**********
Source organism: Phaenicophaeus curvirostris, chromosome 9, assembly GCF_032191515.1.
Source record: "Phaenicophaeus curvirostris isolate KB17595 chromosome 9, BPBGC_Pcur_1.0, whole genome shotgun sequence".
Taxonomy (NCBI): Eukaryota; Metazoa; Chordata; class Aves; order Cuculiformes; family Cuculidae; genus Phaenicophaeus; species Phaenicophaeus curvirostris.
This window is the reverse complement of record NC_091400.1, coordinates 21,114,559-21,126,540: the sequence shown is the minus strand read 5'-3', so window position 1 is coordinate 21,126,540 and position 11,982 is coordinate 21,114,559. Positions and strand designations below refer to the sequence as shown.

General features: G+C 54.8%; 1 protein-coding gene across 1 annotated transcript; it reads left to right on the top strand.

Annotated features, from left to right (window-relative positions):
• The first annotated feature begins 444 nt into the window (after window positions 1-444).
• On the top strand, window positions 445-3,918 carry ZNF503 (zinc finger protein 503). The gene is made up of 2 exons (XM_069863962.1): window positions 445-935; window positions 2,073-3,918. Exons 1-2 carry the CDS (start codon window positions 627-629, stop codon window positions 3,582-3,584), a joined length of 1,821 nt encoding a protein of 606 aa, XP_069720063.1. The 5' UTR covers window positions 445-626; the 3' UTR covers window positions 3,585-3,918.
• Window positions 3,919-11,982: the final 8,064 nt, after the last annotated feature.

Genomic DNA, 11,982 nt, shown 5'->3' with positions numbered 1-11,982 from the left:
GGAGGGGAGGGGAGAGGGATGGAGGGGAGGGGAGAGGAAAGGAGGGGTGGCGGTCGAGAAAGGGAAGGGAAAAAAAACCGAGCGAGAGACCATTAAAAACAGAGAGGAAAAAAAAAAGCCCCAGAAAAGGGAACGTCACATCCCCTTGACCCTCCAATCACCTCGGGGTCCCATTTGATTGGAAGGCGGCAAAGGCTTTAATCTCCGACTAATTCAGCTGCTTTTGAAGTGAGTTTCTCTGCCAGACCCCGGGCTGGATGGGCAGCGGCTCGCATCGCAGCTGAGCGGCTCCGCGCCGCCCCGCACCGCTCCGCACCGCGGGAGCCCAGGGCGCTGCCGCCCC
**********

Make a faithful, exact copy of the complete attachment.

Source organism: Phaenicophaeus curvirostris, chromosome 9, assembly GCF_032191515.1.
Source record: "Phaenicophaeus curvirostris isolate KB17595 chromosome 9, BPBGC_Pcur_1.0, whole genome shotgun sequence".
Taxonomy (NCBI): Eukaryota; Metazoa; Chordata; class Aves; order Cuculiformes; family Cuculidae; genus Phaenicophaeus; species Phaenicophaeus curvirostris.
This window is the reverse complement of record NC_091400.1, coordinates 21,114,559-21,126,540: the sequence shown is the minus strand read 5'-3', so window position 1 is coordinate 21,126,540 and position 11,982 is coordinate 21,114,559. Positions and strand designations below refer to the sequence as shown.

General features: G+C 54.8%; 1 protein-coding gene across 1 annotated transcript; it reads left to right on the top strand.

Annotated features, from left to right (window-relative positions):
• The first annotated feature begins 444 nt into the window (after window positions 1-444).
• On the top strand, window positions 445-3,918 carry ZNF503 (zinc finger protein 503). The gene is made up of 2 exons (XM_069863962.1): window positions 445-935; window positions 2,073-3,918. Exons 1-2 carry the CDS (start codon window positions 627-629, stop codon window positions 3,582-3,584), a joined length of 1,821 nt encoding a protein of 606 aa, XP_069720063.1. The 5' UTR covers window positions 445-626; the 3' UTR covers window positions 3,585-3,918.
• Window positions 3,919-11,982: the final 8,064 nt, after the last annotated feature.

Genomic DNA, 11,982 nt, shown 5'->3' with positions numbered 1-11,982 from the left:
GGAGGGGAGGGGAGAGGGATGGAGGGGAGGGGAGAGGAAAGGAGGGGTGGCGGTCGAGAAAGGGAAGGGAAAAAAAACCGAGCGAGAGACCATTAAAAACAGAGAGGAAAAAAAAAAGCCCCAGAAAAGGGAACGTCACATCCCCTTGACCCTCCAATCACCTCGGGGTCCCATTTGATTGGAAGGCGGCAAAGGCTTTAATCTCCGACTAATTCAGCTGCTTTTGAAGTGAGTTTCTCTGCCAGACCCCGGGCTGGATGGGCAGCGGCTCGCATCGCAGCTGAGCGGCTCCGCGCCGCCCCGCACCGCTCCGCACCGCGGGAGCCCAGGGCGCTGCCGCCCC